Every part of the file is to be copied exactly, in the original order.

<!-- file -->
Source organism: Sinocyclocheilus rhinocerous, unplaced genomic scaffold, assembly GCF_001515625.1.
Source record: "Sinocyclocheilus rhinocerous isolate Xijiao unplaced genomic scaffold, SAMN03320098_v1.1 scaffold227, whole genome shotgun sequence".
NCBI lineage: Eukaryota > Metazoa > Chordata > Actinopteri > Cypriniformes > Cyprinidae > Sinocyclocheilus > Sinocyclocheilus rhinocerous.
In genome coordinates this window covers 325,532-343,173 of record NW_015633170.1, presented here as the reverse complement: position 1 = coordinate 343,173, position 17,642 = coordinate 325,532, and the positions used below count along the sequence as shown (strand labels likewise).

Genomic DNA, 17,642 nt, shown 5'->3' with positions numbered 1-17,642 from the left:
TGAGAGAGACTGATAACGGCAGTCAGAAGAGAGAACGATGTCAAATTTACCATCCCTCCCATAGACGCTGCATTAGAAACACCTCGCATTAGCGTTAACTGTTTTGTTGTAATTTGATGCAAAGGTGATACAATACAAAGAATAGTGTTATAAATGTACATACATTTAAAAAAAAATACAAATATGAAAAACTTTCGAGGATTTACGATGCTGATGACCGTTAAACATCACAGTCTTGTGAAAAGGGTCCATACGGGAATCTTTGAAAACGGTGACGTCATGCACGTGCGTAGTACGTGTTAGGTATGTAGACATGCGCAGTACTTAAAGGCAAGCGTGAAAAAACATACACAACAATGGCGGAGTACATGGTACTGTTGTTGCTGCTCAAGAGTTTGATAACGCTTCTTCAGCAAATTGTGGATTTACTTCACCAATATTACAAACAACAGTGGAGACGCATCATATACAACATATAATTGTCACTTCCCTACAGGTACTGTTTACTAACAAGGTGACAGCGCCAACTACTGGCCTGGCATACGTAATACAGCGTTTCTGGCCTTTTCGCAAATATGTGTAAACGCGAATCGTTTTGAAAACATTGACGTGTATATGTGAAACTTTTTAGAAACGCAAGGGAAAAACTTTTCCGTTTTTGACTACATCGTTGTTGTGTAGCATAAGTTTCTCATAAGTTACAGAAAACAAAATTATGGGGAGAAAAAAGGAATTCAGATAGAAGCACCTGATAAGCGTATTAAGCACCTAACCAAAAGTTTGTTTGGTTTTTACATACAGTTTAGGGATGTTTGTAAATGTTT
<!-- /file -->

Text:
Source organism: Sinocyclocheilus rhinocerous, unplaced genomic scaffold, assembly GCF_001515625.1.
Source record: "Sinocyclocheilus rhinocerous isolate Xijiao unplaced genomic scaffold, SAMN03320098_v1.1 scaffold227, whole genome shotgun sequence".
NCBI lineage: Eukaryota > Metazoa > Chordata > Actinopteri > Cypriniformes > Cyprinidae > Sinocyclocheilus > Sinocyclocheilus rhinocerous.
In genome coordinates this window covers 325,532-343,173 of record NW_015633170.1, presented here as the reverse complement: position 1 = coordinate 343,173, position 17,642 = coordinate 325,532, and the positions used below count along the sequence as shown (strand labels likewise).

Genomic DNA, 17,642 nt, shown 5'->3' with positions numbered 1-17,642 from the left:
TGAGAGAGACTGATAACGGCAGTCAGAAGAGAGAACGATGTCAAATTTACCATCCCTCCCATAGACGCTGCATTAGAAACACCTCGCATTAGCGTTAACTGTTTTGTTGTAATTTGATGCAAAGGTGATACAATACAAAGAATAGTGTTATAAATGTACATACATTTAAAAAAAAATACAAATATGAAAAACTTTCGAGGATTTACGATGCTGATGACCGTTAAACATCACAGTCTTGTGAAAAGGGTCCATACGGGAATCTTTGAAAACGGTGACGTCATGCACGTGCGTAGTACGTGTTAGGTATGTAGACATGCGCAGTACTTAAAGGCAAGCGTGAAAAAACATACACAACAATGGCGGAGTACATGGTACTGTTGTTGCTGCTCAAGAGTTTGATAACGCTTCTTCAGCAAATTGTGGATTTACTTCACCAATATTACAAACAACAGTGGAGACGCATCATATACAACATATAATTGTCACTTCCCTACAGGTACTGTTTACTAACAAGGTGACAGCGCCAACTACTGGCCTGGCATACGTAATACAGCGTTTCTGGCCTTTTCGCAAATATGTGTAAACGCGAATCGTTTTGAAAACATTGACGTGTATATGTGAAACTTTTTAGAAACGCAAGGGAAAAACTTTTCCGTTTTTGACTACATCGTTGTTGTGTAGCATAAGTTTCTCATAAGTTACAGAAAACAAAATTATGGGGAGAAAAAAGGAATTCAGATAGAAGCACCTGATAAGCGTATTAAGCACCTAACCAAAAGTTTGTTTGGTTTTTACATACAGTTTAGGGATGTTTGTAAATGTTT